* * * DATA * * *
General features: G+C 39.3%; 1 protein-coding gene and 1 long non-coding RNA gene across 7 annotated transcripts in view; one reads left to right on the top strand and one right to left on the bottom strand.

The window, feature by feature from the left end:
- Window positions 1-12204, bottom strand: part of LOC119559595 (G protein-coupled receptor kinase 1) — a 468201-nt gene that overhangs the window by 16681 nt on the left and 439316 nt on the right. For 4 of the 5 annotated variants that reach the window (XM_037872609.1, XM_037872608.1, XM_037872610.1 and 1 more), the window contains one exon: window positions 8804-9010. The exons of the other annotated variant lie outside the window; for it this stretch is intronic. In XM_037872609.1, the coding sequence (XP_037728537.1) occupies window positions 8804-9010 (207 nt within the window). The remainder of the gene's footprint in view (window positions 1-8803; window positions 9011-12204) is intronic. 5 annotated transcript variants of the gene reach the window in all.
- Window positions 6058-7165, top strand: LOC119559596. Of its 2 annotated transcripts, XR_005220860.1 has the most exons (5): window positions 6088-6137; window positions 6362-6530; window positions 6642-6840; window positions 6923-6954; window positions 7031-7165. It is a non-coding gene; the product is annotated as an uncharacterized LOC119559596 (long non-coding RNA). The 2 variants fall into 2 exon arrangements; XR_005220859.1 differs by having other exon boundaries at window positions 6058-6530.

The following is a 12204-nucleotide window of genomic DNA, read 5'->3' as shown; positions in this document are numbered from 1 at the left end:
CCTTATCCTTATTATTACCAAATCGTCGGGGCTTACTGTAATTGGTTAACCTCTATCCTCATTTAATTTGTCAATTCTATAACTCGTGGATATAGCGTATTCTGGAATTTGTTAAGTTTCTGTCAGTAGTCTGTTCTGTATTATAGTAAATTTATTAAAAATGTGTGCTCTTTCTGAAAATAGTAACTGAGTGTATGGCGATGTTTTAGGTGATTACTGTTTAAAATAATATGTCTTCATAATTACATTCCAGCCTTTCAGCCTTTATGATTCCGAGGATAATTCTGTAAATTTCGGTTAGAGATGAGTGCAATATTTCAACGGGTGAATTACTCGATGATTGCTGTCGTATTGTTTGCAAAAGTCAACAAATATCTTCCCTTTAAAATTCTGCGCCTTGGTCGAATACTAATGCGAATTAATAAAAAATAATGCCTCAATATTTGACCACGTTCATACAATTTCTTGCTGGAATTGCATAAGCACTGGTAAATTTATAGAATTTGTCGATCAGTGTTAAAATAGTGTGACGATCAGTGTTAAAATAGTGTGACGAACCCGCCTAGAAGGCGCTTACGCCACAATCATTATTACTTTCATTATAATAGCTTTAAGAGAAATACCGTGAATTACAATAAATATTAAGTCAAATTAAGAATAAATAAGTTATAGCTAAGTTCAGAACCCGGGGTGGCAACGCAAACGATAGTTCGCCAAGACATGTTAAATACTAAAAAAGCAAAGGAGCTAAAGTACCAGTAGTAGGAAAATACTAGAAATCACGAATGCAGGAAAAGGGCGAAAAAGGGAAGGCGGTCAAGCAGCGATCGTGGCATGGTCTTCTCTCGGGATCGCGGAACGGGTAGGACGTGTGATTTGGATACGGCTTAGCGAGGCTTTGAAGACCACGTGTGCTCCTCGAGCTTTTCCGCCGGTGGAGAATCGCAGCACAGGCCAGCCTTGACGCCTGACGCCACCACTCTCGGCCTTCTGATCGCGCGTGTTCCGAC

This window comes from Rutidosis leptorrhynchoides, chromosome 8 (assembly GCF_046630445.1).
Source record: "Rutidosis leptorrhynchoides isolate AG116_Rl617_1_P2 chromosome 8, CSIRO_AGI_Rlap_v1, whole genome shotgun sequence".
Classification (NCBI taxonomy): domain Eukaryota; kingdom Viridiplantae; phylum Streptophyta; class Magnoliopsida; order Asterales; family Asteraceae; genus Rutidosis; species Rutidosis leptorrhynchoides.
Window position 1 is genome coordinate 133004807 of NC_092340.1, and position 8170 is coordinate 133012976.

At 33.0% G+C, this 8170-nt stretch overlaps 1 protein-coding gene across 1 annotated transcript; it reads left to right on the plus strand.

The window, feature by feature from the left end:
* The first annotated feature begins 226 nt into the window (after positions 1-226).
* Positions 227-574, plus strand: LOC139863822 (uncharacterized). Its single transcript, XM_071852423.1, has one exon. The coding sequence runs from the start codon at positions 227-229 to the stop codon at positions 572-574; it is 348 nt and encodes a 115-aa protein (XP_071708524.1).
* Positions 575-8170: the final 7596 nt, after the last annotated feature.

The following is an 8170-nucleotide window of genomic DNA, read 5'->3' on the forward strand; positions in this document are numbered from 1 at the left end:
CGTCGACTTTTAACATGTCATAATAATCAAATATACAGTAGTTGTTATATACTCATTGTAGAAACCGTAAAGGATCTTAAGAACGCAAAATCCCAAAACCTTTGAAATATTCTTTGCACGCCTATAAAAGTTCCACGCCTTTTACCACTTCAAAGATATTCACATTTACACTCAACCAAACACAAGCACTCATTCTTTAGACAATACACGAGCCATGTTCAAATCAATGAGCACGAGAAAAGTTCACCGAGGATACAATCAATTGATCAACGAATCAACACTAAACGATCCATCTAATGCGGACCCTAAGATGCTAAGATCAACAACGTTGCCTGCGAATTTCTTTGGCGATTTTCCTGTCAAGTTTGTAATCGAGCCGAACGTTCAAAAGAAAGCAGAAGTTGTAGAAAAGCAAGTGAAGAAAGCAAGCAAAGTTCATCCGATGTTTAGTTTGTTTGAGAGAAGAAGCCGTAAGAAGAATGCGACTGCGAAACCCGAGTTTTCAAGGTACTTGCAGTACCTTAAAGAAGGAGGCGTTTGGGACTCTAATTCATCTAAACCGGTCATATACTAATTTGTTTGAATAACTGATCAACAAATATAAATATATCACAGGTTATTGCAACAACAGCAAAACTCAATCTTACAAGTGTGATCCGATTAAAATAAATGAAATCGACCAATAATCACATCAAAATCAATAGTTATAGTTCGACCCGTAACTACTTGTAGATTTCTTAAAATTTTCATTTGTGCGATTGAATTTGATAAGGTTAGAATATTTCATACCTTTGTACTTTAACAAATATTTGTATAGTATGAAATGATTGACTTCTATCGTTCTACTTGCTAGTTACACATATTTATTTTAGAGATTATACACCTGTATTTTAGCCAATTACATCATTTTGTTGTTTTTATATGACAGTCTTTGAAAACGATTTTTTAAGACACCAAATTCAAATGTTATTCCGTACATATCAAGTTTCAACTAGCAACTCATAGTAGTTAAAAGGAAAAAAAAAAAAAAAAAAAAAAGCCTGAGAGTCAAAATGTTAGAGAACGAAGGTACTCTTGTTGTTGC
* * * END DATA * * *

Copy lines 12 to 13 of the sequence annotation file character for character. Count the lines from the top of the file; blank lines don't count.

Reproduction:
The window, feature by feature from the left end:
* The first annotated feature begins 226 nt into the window (after positions 1-226).